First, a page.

History

Print
Press Enter to show all options, press Tab go to next option

Historic Designation

This building has been identified as an outstanding property within the Garrett Park Historic District, a small section of the Town that was designated by Montgomery County and placed on the County Historic Preservation Master Plan in 1992. The entire town of Garrett Park was listed on the National Register of Historic Places in 1976.

Penn Place Sunset FallDate of Construction

The original building on this property was erected sometime between August 1877 and September 1888. The second very similar building was probably erected sometime between 1892 and 1894. 

Original and Subsequent Owners

1886  Henry L. and Margaret J. Cranford sold a large tract of land to the Metropolitan Investment and Building Company(MIBC) for about $20,000.
1892  MIBC sold the property to Florida H. Hurdle
1894  Florida Hurdle to George W. Offutt
1894  George W. and Gertrude V. Offutt to Rudolph I. Heley. Heley mortgages the property several times until it is finally foreclosed by Frank D. Leizear and sold at public auction.
1912  Robert B. Peter, attorney for Frank D. Leizear to Mary Heley.
1914  Mary Heley, widow, to Samuel Farber
1920  Samuel and Annie Farber to William Maynard Penn
1976  Charles M. Penn, executor for the estate of Lina Penn, to the Town of Garrett Park. Purchase price $141,680.

History/Residents of Note

This is the only commercially zoned building in Garrett Park. It was one of the first buildings erected in the new town. It served as a general store until the 1980s. Since then, it has been a restaurant. Especially in its early years, the store was vital to the Town, but because its clientele was so small, store keepers had trouble making a living, and the store changed hands many times. The building was purchased by the Penn Family in 1920. The post office was moved into the store in about 1930 when Lina Penn became Postmaster. The combination store and post office became the hub of the community under the Penn's stable ownership. The Town bulletin board was set up there and an informal lending library, that eventually became the Garrett Park Library, was started there. In 1955, the Post Office Department tried to consolidate the Garrett Park and Kensington Post Offices and offer home delivery out of the Kensington Office. Garrett Parkers declared that they liked the cracker barrel atmosphere of their post office, and preferred picking up their mail, meeting neighbors, and sharing gossip to the convenience of home delivery. (The Evening Star, 10/19/1955 and 10/27/1955.) Through petitions, meetings, and publicity, the post office was saved.

Until the 1950s, the western half of the building was the residence of Mrs. Penn. After the death of her husband, she made plans to increase the commercial space in the building. She converted the entire first floor to commercial space and added three stories to the back of the building for commercial space and an expanded post office. Mrs. Penn converted the second floor and attic of the original building for her residence.

Mrs. Penn retired in 1960 after 30 years as Post Master and was followed by another Garrett Park Resident, Olive Parsons (4517 Clermont Place) who served for 25 years. When Mrs. Penn died, the fate of the building was uncertain. After a referendum, the Town decided to purchase the building in 1976 to insure a place for the post office and named it Penn Place in honor of Mrs. Penn's long service. A new stairway addition was built to provide easier access to the upstairs offices. Rents from retail and office space were supposed to cover the maintenance of the building. When the temporary closing of the store in 1981 eliminated interior access to the Post Office, a second addition was built joining the stairway to the side entrance of the Post Office and the interior access was walled off. In 1981 the Town offices were moved to the second floor of the building. In 1982, the general store room began a gradual transition from a store with deli counter to a full service restaurant under the management of several Garrett Park women. In 1990, under local chef Lynn Foster (10808 Keswick St.), The Town Store and Cafe began a 10-year period of service as a local eating and gathering spot.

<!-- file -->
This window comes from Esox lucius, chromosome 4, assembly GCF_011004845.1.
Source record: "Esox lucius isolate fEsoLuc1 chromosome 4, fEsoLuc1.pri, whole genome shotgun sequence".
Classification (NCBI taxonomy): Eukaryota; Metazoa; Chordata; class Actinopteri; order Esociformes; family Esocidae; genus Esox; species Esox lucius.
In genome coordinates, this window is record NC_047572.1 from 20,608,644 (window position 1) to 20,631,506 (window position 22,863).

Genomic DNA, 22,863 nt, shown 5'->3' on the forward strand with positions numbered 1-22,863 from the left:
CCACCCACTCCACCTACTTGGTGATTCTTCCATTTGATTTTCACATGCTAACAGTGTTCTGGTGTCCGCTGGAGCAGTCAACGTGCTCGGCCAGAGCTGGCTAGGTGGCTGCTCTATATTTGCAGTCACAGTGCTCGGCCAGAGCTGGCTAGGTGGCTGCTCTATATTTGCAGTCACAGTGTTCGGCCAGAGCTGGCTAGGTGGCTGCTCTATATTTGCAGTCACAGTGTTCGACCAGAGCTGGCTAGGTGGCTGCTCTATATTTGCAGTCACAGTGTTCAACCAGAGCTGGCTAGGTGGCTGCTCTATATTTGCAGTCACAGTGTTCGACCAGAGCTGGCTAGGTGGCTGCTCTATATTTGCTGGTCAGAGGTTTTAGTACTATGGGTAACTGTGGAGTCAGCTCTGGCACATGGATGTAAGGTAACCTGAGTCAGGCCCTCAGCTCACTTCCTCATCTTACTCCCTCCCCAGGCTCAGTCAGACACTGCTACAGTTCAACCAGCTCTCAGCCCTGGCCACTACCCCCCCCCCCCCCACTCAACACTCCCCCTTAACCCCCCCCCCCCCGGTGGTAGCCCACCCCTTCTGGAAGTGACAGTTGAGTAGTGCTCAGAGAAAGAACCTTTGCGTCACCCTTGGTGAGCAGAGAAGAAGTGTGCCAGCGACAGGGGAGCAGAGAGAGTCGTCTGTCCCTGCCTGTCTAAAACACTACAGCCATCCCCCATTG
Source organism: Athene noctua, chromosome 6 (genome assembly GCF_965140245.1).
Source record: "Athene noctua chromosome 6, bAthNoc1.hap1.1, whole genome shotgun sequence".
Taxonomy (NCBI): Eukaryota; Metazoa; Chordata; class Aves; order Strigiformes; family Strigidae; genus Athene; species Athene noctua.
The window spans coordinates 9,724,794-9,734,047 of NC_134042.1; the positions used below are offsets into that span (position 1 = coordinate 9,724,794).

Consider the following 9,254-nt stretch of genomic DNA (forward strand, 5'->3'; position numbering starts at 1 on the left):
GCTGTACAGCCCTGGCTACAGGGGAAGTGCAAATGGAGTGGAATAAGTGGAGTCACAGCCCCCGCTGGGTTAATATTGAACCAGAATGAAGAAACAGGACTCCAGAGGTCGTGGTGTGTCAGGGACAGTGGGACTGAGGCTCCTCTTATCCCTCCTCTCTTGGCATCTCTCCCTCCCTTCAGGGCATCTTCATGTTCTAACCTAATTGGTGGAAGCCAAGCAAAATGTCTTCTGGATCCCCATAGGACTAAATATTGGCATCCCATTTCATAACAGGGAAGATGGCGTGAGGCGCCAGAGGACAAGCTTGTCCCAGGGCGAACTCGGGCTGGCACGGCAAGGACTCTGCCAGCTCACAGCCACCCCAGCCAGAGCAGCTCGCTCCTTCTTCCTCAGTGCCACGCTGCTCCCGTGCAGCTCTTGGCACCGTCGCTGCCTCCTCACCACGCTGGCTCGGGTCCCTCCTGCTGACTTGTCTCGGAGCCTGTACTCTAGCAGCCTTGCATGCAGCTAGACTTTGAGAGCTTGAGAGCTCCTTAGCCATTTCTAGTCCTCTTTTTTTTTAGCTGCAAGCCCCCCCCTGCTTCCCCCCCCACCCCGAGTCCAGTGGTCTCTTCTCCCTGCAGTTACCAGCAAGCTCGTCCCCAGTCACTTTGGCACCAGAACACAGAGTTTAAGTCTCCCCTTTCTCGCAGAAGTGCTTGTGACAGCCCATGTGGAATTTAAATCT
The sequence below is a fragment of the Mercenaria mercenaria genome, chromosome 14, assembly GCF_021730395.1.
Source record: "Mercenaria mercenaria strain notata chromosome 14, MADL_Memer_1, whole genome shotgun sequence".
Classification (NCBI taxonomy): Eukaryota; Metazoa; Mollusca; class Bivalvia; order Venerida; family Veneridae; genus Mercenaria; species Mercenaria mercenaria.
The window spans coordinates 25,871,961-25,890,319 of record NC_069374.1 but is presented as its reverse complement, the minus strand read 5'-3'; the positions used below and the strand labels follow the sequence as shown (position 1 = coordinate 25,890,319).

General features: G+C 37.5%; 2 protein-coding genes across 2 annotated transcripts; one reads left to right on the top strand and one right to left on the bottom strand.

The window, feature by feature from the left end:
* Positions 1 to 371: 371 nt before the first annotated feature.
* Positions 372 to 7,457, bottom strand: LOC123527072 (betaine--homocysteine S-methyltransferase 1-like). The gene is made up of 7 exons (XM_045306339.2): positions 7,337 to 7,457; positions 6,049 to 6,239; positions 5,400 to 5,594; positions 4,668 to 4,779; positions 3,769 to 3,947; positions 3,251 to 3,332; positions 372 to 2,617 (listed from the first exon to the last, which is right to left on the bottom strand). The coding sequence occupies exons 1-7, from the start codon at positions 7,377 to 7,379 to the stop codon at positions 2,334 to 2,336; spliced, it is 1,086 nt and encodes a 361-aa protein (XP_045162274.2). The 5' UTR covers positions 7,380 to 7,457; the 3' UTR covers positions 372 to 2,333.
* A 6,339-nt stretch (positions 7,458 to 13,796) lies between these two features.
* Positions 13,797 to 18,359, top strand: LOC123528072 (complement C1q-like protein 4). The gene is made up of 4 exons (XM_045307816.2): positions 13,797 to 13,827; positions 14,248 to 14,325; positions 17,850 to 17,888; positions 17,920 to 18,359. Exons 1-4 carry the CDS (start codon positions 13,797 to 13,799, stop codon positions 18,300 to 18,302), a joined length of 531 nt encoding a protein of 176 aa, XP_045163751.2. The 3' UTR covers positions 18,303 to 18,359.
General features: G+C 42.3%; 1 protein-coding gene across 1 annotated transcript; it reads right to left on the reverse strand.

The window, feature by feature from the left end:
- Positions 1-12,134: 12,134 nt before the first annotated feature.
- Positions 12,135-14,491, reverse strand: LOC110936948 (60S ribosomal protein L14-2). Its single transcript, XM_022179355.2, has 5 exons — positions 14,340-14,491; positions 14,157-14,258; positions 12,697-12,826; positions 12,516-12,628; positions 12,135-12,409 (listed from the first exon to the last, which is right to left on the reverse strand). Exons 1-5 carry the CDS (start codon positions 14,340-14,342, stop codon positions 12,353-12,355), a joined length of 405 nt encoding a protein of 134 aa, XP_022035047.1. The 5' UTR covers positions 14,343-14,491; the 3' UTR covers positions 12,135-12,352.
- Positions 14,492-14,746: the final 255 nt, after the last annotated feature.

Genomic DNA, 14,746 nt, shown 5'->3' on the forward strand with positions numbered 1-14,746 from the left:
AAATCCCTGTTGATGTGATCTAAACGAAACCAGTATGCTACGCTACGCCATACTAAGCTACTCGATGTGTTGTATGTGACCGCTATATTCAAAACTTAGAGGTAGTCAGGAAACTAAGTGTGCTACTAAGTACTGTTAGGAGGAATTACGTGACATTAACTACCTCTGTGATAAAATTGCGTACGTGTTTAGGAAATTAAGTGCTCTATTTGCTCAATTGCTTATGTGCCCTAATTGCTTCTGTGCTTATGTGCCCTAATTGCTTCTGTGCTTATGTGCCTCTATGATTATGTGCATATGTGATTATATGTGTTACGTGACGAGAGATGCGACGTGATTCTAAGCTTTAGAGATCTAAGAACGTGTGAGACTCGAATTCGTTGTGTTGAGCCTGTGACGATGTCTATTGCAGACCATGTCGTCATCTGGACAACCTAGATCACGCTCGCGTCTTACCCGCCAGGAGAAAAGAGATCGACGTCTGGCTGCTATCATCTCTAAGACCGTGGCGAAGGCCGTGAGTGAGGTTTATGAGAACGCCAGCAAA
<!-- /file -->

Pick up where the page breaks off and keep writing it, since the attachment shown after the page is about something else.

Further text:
In 1998, the Town began considering long-term maintenance issues and handicap accessibility to the building. After a public charrette to gather citizen input, many public meetings, a referendum, and successful applications for grants and bond bills, the Town began a thorough renovation of Penn Place in 2002. The front of the building was returned to its late Victorian appearance. The most significant change to the original structure was the removal of the original residential stairway to provide circulation space through the center of the building. The old cinder block addition was removed, and a new visually compatible addition was built on the rear. The Post Office moved to the lower floor and the main floor became the Black Market Bistro (owned by former Garrett Park residents Jeff and Barbara Black (10935 Montrose Avenue) and public restrooms. The upper floor contains offices, including those of the Town of Garrett Park.

Over the years, Penn Place has been the scene of local public gatherings. The annual Fourth of July parade ends there, and the adjacent basketball court and park has been the site of concerts, Halloween festivities, and anniversary celebrations. Penn Place is truly the heart of the Garrett Park community.

Sources: Lot and Block Index Cards provide information on chain of title, building and alteration dates. Most of the material in this entry is condensed from the Penn Place Historic Structures Report, 1998, prepared by Nancy Schwartz. Unless otherwise specified, sources can be found in the Garrett Park Town Archives.
Back to Top